white dutch clover

Asked January 30, 2014, 6:12 PM EST

I have areas of my lawn that we can never get good weed control. Other parts have nice grass coverage. Could I seed over the weedy areas with dutch clover to crowd out the weeds and then till it under and reseed the area, or will it spread to my entire lawn crowding out the existing grass? I hate that we use chemicals to control weeds and am searching for an alternative.

Adams County North Dakota

1 Response

I agree with you -- I hate to use toxic chemicals in my yard. On the other hand, lawn herbicides are incredibly effective tools. I think the key is to use them judiciously. Use them when they are most effective, and only when absolutely necessary.

There are a few issues to deal with:
Why are weeds dominating an area of your lawn? Is it a wet area? Dry area? Is the soil infertile? Too salty?

What types of weeds are you dealing with? Are they perennial (long-lived, more than 2-year-old) weeds like dandelions and thistles, or annual (1-year-old) weeds like crabgrass and foxtail?

I don't think clover is a particularly aggressive weed and I don't think it will have the desired effect you are looking for. Clover is a legume -- it can produce its own nitrogen from the air -- and it typically is a dominant plant only when the soil is naturally infertile.

So to answer one of your questions: I don't think clover will take over your lawn unless your soil is very infertile. On the other hand, I don't think it will completely suppress your weeds either.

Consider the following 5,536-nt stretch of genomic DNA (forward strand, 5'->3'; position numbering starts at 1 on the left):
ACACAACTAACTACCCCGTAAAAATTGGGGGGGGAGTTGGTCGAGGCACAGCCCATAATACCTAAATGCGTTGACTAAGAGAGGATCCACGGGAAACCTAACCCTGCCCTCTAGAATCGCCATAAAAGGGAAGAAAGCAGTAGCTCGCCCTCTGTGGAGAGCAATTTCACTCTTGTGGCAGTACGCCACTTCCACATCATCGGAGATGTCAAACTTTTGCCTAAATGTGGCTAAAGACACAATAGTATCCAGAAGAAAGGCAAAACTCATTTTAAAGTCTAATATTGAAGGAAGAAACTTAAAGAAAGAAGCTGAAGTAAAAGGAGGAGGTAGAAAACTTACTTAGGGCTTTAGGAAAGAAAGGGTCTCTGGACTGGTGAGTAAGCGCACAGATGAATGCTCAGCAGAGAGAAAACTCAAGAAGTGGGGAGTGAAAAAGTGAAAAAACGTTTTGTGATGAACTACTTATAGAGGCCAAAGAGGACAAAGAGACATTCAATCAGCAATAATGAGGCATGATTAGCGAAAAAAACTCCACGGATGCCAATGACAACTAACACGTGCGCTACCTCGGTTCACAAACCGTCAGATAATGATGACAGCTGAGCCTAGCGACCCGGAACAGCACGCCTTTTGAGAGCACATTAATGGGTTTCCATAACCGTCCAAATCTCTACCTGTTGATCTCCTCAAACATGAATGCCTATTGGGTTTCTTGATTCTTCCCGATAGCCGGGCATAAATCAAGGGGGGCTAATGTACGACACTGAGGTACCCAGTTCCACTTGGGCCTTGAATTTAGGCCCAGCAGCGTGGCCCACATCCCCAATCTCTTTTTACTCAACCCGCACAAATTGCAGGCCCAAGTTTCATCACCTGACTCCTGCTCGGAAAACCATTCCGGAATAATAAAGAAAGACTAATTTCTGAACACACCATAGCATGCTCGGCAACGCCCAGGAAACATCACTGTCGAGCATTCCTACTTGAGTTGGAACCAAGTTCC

This is what I recommend:
Early this spring, let's take a soil test and find out what is going on with the soil. Each test will cost $18. You could do a soil test in the area of your lawn that is struggling and compare it with a soil test done in the area of your lawn that is flourishing. I did this in my own yard and discovered the area in my lawn that was struggling was much more alkaline and had a high salt content. In the long run, a soil test is a good investment. This service is offered by your local county Extension service.

You need to know your enemy. In this case, you need to know what weeds are causing the problem. If these are perennial weeds, I would spray them with glyphosate (tradename Roundup) in spring when the weeds start to grow. The weeds will die within two weeks. Then work up the soil and sow a quality grass seed mix. Before sowing, you may need to fertilize the soil, depending on what the soil test analysis says.

If these are annual weeds, you could wait for them to germinate In spring and then spray them with glyphosate. Or, you could just go ahead and cultivate the soil in spring and sow grass seed. in this case, we can focus on controlling the annual weeds next spring.

Once the turf gets growing, you need to take care of it. The best defense against emerging weeds is a healthy and thick turf. Cut your turf tall -- this will shade out the emerging weeds. Fertilize every fall -- this is when turf roots grow and you get the most bang for your fertilizer buck. You can fertilize more if you want, but this is up to you.

If you use herbicides, spray them when they are most effective. This is in mid to late September. At that time of the year weeds naturally channel their foods down to their roots to prepare for winter. If you spray in fall, the weeds will naturally absorb the herbicide from their leaves and send it down to their roots. This is good news for us since the weeds will die completely.

That's my recommendation. I love clover (heck, I'm Irish), but a much more effective strategy will be to understand why the turf won't grow in one area (bad soil, too shady, poor drainage) and then correct the problem. A one-time spray of glyphosate will kill the weeds this spring and give you a blank slate to start a beautiful lawn. Fertilize in fall. Spray weeds in fall, if needed.

If you have specific questions or more specific information on the weeds, please get back to me at my e-mail address below.